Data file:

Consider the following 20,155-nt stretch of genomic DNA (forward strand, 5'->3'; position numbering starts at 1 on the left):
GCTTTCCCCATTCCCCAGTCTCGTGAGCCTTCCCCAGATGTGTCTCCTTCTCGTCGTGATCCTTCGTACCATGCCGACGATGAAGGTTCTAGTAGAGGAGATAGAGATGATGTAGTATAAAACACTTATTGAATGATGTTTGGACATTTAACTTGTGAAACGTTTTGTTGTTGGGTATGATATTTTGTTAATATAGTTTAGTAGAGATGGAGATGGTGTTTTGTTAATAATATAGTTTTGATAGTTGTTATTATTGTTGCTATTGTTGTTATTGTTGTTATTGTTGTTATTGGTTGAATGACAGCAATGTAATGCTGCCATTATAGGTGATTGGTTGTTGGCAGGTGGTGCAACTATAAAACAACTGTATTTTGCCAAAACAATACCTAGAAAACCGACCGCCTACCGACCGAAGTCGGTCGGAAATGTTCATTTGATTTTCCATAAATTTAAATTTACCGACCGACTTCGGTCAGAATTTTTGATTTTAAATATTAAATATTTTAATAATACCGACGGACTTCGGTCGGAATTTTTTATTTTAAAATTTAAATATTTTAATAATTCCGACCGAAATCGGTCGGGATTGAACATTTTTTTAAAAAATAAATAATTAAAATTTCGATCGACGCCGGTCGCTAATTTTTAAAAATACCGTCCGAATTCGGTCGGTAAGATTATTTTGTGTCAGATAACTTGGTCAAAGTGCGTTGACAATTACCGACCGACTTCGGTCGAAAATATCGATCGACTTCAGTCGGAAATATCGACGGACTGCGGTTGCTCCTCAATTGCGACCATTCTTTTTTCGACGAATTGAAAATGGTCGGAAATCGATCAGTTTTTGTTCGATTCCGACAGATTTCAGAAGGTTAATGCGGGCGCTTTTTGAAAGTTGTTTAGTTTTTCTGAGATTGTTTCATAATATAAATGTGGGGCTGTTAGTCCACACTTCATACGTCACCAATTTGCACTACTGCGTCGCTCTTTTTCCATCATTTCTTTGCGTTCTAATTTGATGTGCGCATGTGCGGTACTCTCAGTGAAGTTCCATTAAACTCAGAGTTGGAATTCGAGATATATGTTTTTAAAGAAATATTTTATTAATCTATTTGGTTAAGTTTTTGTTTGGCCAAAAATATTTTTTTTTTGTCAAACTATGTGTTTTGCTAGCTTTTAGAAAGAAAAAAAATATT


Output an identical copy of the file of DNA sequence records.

Consider the following 20,155-nt stretch of genomic DNA (forward strand, 5'->3'; position numbering starts at 1 on the left):
GCTTTCCCCATTCCCCAGTCTCGTGAGCCTTCCCCAGATGTGTCTCCTTCTCGTCGTGATCCTTCGTACCATGCCGACGATGAAGGTTCTAGTAGAGGAGATAGAGATGATGTAGTATAAAACACTTATTGAATGATGTTTGGACATTTAACTTGTGAAACGTTTTGTTGTTGGGTATGATATTTTGTTAATATAGTTTAGTAGAGATGGAGATGGTGTTTTGTTAATAATATAGTTTTGATAGTTGTTATTATTGTTGCTATTGTTGTTATTGTTGTTATTGTTGTTATTGGTTGAATGACAGCAATGTAATGCTGCCATTATAGGTGATTGGTTGTTGGCAGGTGGTGCAACTATAAAACAACTGTATTTTGCCAAAACAATACCTAGAAAACCGACCGCCTACCGACCGAAGTCGGTCGGAAATGTTCATTTGATTTTCCATAAATTTAAATTTACCGACCGACTTCGGTCAGAATTTTTGATTTTAAATATTAAATATTTTAATAATACCGACGGACTTCGGTCGGAATTTTTTATTTTAAAATTTAAATATTTTAATAATTCCGACCGAAATCGGTCGGGATTGAACATTTTTTTAAAAAATAAATAATTAAAATTTCGATCGACGCCGGTCGCTAATTTTTAAAAATACCGTCCGAATTCGGTCGGTAAGATTATTTTGTGTCAGATAACTTGGTCAAAGTGCGTTGACAATTACCGACCGACTTCGGTCGAAAATATCGATCGACTTCAGTCGGAAATATCGACGGACTGCGGTTGCTCCTCAATTGCGACCATTCTTTTTTCGACGAATTGAAAATGGTCGGAAATCGATCAGTTTTTGTTCGATTCCGACAGATTTCAGAAGGTTAATGCGGGCGCTTTTTGAAAGTTGTTTAGTTTTTCTGAGATTGTTTCATAATATAAATGTGGGGCTGTTAGTCCACACTTCATACGTCACCAATTTGCACTACTGCGTCGCTCTTTTTCCATCATTTCTTTGCGTTCTAATTTGATGTGCGCATGTGCGGTACTCTCAGTGAAGTTCCATTAAACTCAGAGTTGGAATTCGAGATATATGTTTTTAAAGAAATATTTTATTAATCTATTTGGTTAAGTTTTTGTTTGGCCAAAAATATTTTTTTTTTGTCAAACTATGTGTTTTGCTAGCTTTTAGAAAGAAAAAAAATATT